9 Unquestionable Red Flags Of Bad Leadership

Reading Time: 6 minutes

Earlier this year I went on an interview at an organization that I’ve been wanting to work for since I’ve graduated with my Psychology degree.

Instantly, I noticed some red flags while taking a tour of the facility, asking questions, as well as speaking with some of the seasoned employees. Needless to say, I immediately decided not to work there.

Having been in a leadership position for over 6 years at a previous company, I knew exactly what to look for in regards to effective leadership. I couldn’t find a trace of it within that organization.

The early warning signs I noticed while taking a tour of the facility and speaking with employees were: clear signs of exhaustion, nervousness and just an overall sense of unease. You know the vibe I’m talking about. Have you ever walked into a room and the energy just feels…off? That’s how it felt.

Bad leadership can be traumatizing. This is the type of leadership that’s based in narcissism, selfishness, lack of reliability as well as pride.

Here are 9 red flags of bad leadership. When you see these red flags head to the nearest exit as soon as possible!

Office Politics

Image for post
Photo by Ben White on Unsplash

This has to be the most common red flag that everyone comes across when starting a new position.

But I get the feeling you may love the drama. It seems intriguing and sometimes, I have to admit, it can be downright entertaining; that is until you get involved and your work life becomes a living hell.

Whether inadvertent or not, division amongst team members is a clear sign of bad leadership.

In my past articles, I’ve spoken about the importance of soft skills and the ability to keep the vibes in the office aboveboard.

Gossiping, backbiting, lying about co-workers, favoritism and general disdain for leadership in the office as a whole is a clear sign of bad leadership.

If you’re a month in and starting to notice this toxic energy seeping into your being, get out before it’s too late.

Low Morale

Image for post
Photo by Benjamin Child on Unsplash

Heavily related to office politics and division, low morale manifests itself as lack of passion and enthusiasm.

Low morale also manifests itself as the teams inability to work together effectively to completely projects by their deadline. This is a clear sign of leadership that lacks the ability to community organize.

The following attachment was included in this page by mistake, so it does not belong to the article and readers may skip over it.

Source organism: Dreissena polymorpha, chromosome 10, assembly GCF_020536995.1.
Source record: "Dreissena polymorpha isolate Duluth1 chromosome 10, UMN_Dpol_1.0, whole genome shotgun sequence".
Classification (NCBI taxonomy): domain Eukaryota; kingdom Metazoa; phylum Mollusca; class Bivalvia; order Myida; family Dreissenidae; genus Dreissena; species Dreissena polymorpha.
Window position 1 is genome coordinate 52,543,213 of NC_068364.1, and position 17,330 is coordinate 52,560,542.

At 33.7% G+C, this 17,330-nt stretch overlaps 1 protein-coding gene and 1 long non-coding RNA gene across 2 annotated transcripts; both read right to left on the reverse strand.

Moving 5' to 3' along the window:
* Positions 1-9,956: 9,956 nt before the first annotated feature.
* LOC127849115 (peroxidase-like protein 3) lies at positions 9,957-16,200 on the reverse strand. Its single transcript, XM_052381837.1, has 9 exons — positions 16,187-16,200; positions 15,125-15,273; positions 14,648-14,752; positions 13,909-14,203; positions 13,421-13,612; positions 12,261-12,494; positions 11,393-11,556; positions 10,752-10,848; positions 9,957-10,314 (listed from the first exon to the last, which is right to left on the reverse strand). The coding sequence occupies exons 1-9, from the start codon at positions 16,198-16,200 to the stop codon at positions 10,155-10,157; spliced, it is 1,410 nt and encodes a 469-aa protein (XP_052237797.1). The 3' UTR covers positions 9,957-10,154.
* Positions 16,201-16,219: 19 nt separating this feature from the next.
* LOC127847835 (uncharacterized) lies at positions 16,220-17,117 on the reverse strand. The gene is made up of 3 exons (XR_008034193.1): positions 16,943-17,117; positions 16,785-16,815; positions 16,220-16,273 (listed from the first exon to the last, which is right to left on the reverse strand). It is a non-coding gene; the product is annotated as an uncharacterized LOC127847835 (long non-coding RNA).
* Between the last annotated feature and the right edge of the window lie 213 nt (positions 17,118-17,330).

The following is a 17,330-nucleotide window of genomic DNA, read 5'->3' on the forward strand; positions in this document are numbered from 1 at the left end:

A good leader knows how to boost morale by uniting the team under a superordinate goal, a common objective that everyone works together to achieve.

High Turnover Rate

Image for post
Photo by Jornada Produtora on Unsplash

This is a bright red flag. The brightest of reds, at that.

If you’ve been at a company for about 2–3 months and have noticed a lot of new faces come and go while the team isn’t consistently growing, you may have a leadership problem in your midst. This is especially true if truly talented people come and go.

Incompetent leaders fire, hire and rehire employees as a way to conceal serious leadership issues.

High turnover is also a sign that this workplace isn’t a very nice place to be. Employees in these types of environments are dissatisfied and rather leave than stick around.

Ask yourself if you want to continue working for a company that practices wage theft, refuses to listen to what you’re going through and straight up disrespects you at every turn.

Lack Of Communication

Image for post
Photo by Power Digital Marketing on Unsplash

Communication is essential to effective leadership. When there’s no communication, there’s no trust. And when there’s no trust, morale goes out the window as well as basic productivity that the role requires.

Some examples of lack of communication is:

  • When a leader is nowhere to be found in a crisis or…at all, for that matter.
  • No line of communication through phone or email.
  • A leader who cuts you off mid sentence and is dismissive.
  • A leader who neglects to articulate clear cut expectations.
  • A leader who neglects to update team on changing policies and procedures.
  • A leader who makes you feel incompetent for asking questions.

Using Fear Tactics

Image for post
Photo by Icons8 Team on Unsplash

Once upon a time I over heard a manager say to their front line supervisor: “You gotta put the fear in em!”

This was his go-to strategy to force productivity and influence workers. I hated working for that man. The turnover rate under his management was high and the workplace environment was toxic.

When a leader uses fear based tactics such maintaining a “macho” attitude or other forms of narcissistic tactics, it’s a sign of bad leadership and a weak person in general.

Good leaders don’t influence through fear, they influence through trust and effective communication. Team members take the initiative and go the extra mile for good leadership.